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The Internet, how does it Really work?

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posted on Sep, 2 2011 @ 07:38 AM
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The nuts and bolts of the internet.
Let see what most people see.
The telephone modem and DSL that uses the telephone
line above a high audible signal of say 20,000 cycles.
BTW, 20,000 cps may have been a favorite signal range for Tesla.

Now the signal goes into the computer and we see text and
pictures and video all in digital formats that the computer
puts together. Tesla would have had to use analogue processors
that no one could figure out like the watts-hour meter with the
spinning aluminum disk but society followed Edison and DC
at 5V and perhaps 24V to run the electronics in the digital
computers and the networks.

So text, pictures and video is digitized and sent over copper wires
and the computer sets up the data we see as HTML pages.
There is also a video RAM to screen process.

Not the entire work but perhaps the most obvious.

edit on 9/2/2011 by TeslaandLyne because: changed on to one




posted on Sep, 3 2011 @ 10:19 PM
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I have a strong feeling you are really trying to ask, How does the internet provider access the servers that the websites are on.

Im sure it's very complex. But im sure a condensed answer could be given. A simple answer would be nice, something that sums it up fast and easy. For example "Your computer sends a weak signal to the communications tower,the tower then sends a signal to the server,then back to your computer." That is my guess,as to the answer a pro would give. But i "know" nothing at alll about this.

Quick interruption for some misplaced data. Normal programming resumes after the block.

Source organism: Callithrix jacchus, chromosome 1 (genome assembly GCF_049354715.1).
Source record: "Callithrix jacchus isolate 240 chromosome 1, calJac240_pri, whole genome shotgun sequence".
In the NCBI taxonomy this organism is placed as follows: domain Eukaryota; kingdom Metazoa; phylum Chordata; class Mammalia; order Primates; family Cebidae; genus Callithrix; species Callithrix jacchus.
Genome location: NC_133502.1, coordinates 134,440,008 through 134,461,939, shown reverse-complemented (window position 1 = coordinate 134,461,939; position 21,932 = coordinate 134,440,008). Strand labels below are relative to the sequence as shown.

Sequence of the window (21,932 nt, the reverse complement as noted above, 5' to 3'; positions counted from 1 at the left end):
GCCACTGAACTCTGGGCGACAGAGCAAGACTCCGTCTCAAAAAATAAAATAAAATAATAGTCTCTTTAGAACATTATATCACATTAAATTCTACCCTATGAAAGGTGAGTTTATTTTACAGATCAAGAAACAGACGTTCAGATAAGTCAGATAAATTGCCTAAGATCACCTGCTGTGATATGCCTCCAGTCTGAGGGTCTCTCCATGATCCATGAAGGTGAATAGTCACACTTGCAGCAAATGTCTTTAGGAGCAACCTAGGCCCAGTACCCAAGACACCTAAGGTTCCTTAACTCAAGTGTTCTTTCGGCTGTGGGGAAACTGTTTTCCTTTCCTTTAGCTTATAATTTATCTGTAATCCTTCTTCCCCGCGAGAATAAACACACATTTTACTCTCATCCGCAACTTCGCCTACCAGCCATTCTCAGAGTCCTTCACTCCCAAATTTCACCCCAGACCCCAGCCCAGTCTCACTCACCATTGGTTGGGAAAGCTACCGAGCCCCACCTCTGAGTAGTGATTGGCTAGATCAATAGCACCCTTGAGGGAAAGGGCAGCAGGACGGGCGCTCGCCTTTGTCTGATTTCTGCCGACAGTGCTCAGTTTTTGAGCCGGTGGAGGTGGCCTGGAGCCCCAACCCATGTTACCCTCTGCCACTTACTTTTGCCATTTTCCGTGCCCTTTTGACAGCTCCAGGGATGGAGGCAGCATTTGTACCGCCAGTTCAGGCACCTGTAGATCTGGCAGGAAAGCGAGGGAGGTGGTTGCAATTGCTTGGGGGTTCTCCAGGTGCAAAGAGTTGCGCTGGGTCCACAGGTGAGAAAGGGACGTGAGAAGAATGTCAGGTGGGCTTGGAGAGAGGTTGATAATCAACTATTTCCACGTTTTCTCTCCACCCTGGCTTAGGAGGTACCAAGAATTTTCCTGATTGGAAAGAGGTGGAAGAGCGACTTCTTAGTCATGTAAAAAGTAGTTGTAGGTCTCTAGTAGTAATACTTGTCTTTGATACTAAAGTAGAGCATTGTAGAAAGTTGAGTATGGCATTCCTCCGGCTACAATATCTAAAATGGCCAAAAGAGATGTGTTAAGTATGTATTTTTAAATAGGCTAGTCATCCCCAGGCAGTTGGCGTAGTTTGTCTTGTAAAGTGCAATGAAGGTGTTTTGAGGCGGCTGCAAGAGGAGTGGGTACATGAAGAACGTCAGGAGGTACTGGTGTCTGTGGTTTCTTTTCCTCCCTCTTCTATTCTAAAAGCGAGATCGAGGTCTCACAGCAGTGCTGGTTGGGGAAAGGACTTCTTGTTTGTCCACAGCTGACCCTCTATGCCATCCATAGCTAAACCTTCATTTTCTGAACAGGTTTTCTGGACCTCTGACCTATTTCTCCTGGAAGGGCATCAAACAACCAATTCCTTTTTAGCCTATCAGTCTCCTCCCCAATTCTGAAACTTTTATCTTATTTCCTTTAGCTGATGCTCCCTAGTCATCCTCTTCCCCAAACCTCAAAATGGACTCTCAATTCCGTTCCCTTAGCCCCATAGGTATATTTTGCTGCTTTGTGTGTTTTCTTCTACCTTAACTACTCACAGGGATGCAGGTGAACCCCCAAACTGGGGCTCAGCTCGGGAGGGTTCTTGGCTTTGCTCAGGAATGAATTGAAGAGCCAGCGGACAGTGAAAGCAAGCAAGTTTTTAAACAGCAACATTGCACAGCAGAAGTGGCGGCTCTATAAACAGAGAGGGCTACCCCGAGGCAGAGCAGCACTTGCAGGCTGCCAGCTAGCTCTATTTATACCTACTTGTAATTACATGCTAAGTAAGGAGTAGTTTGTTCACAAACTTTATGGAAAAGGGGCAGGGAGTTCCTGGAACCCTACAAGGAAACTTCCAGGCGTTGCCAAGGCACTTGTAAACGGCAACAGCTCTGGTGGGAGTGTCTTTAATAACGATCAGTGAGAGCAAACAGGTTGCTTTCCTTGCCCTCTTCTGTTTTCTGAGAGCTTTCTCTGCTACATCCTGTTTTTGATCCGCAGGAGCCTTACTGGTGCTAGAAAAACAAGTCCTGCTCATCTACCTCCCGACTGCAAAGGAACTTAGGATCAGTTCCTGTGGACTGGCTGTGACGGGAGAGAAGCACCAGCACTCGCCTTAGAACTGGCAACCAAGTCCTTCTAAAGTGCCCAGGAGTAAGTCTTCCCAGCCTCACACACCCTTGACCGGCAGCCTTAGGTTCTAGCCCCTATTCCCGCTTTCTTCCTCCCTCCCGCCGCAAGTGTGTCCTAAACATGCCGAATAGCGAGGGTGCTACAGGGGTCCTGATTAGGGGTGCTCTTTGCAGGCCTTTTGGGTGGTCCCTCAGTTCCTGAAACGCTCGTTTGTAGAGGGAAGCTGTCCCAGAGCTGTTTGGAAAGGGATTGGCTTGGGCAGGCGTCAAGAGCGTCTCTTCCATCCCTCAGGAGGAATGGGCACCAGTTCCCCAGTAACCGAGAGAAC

My further feeling is,you are asking this because you want free internet. You want to be smart enough to construct your own way to grab a spot on the internet network. Im sure it is possibe, but light years ahead of the average joe such as myselfs intelligence. So until you get super smart it is just cheaper to pay the 10-50 dollar fee a month,as far as i know a tower costs a few million dollars. And until we find ways to bypass these towers and other devices we are going to have to pay for the towers.


But i have never studied or taken a course on any of this,so if a pro wants to clear this thought up, you may be closer to your answer.



posted on Sep, 3 2011 @ 10:21 PM
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reply to post by crimsonred
 


It works on an equal basis of Magick and Puppy sacrifice.

I thought everyone knew that?



posted on Sep, 4 2011 @ 03:14 AM
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The internet is of course a complex system, of many collaborating parts, and it'd be easy to get lost in the technical minutia of it's inner workings. Keep in mind that as with all systems of great expanse, humans manage complexity with hierarchical decomposition, e.g. A CEO issues a directive, his trusted lieutenents each apply it to their area of responsibility, and so on for every subordinate down the tree. Complex solutions are also often emergent. Let there be towns A,B,C where roads are planned from AB, and BC. Without any forethought, we now have AC.